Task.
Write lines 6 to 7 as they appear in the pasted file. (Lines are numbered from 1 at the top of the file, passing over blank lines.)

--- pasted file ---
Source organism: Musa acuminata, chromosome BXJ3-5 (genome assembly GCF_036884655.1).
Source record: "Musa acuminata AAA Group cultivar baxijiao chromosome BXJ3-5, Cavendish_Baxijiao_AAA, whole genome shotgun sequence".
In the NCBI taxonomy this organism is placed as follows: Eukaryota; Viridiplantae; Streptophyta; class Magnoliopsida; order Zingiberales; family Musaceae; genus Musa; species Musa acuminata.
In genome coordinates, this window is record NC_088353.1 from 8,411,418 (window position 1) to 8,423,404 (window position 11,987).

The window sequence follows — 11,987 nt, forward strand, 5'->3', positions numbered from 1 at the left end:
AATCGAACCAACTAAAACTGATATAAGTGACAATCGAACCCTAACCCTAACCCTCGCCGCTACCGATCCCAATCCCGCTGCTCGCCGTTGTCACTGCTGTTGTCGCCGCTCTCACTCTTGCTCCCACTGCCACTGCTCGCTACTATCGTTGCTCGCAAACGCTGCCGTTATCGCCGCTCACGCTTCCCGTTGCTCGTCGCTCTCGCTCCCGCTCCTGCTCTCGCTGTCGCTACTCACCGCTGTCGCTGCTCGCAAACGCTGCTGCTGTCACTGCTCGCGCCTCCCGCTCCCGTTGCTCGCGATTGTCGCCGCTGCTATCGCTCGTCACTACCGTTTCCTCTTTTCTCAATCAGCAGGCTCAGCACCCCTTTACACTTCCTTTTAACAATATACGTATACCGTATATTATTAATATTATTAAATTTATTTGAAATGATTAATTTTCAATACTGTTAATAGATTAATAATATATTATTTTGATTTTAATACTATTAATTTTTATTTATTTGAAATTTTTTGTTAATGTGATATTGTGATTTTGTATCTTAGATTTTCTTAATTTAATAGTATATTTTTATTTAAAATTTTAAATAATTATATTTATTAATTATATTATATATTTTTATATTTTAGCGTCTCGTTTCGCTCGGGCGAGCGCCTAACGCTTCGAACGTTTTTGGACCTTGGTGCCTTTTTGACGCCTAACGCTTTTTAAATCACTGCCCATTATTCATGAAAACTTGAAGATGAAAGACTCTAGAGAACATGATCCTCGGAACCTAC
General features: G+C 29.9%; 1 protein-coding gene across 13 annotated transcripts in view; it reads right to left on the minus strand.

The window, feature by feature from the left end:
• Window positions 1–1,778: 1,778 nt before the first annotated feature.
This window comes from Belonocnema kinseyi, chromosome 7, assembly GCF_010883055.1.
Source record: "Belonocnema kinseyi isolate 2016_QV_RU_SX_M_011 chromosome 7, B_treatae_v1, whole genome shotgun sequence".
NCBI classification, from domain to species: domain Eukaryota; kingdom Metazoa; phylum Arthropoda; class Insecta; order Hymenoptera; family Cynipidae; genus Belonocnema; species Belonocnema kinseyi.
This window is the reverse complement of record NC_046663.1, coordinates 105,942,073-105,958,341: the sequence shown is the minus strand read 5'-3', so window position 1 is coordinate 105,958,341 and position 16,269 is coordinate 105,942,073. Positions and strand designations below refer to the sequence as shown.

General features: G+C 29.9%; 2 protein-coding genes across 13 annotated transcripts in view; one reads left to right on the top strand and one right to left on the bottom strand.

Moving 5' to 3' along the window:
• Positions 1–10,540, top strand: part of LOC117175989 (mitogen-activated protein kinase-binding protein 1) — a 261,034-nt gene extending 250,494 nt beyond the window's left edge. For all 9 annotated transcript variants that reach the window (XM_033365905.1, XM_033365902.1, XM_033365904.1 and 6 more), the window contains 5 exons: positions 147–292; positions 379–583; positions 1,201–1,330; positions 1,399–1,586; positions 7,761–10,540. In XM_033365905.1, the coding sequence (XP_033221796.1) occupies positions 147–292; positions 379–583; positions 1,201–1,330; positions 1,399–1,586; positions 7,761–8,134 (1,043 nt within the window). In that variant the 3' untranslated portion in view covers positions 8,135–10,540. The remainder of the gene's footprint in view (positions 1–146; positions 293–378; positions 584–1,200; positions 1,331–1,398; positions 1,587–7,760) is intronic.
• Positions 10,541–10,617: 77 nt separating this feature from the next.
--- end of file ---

AATCGAACCAACTAAAACTGATATAAGTGACAATCGAACCCTAACCCTAACCCTCGCCGCTACCGATCCCAATCCCGCTGCTCGCCGTTGTCACTGCTGTTGTCGCCGCTCTCACTCTTGCTCCCACTGCCACTGCTCGCTACTATCGTTGCTCGCAAACGCTGCCGTTATCGCCGCTCACGCTTCCCGTTGCTCGTCGCTCTCGCTCCCGCTCCTGCTCTCGCTGTCGCTACTCACCGCTGTCGCTGCTCGCAAACGCTGCTGCTGTCACTGCTCGCGCCTCCCGCTCCCGTTGCTCGCGATTGTCGCCGCTGCTATCGCTCGTCACTACCGTTTCCTCTTTTCTCAATCAGCAGGCTCAGCACCCCTTTACACTTCCTTTTAACAATATACGTATACCGTATATTATTAATATTATTAAATTTATTTGAAATGATTAATTTTCAATACTGTTAATAGATTAATAATATATTATTTTGATTTTAATACTATTAATTTTTATTTATTTGAAATTTTTTGTTAATGTGATATTGTGATTTTGTATCTTAGATTTTCTTAATTTAATAGTATATTTTTATTTAAAATTTTAAATAATTATATTTATTAATTATATTATATATTTTTATATTTTAGCGTCTCGTTTCGCTCGGGCGAGCGCCTAACGCTTCGAACGTTTTTGGACCTTGGTGCCTTTTTGACGCCTAACGCTTTTTAAATCACTGCCCATTATTCATGAAAACTTGAAGATGAAAGACTCTAGAGAACATGATCCTCGGAACCTAC
General features: G+C 29.9%; 1 protein-coding gene across 13 annotated transcripts in view; it reads right to left on the minus strand.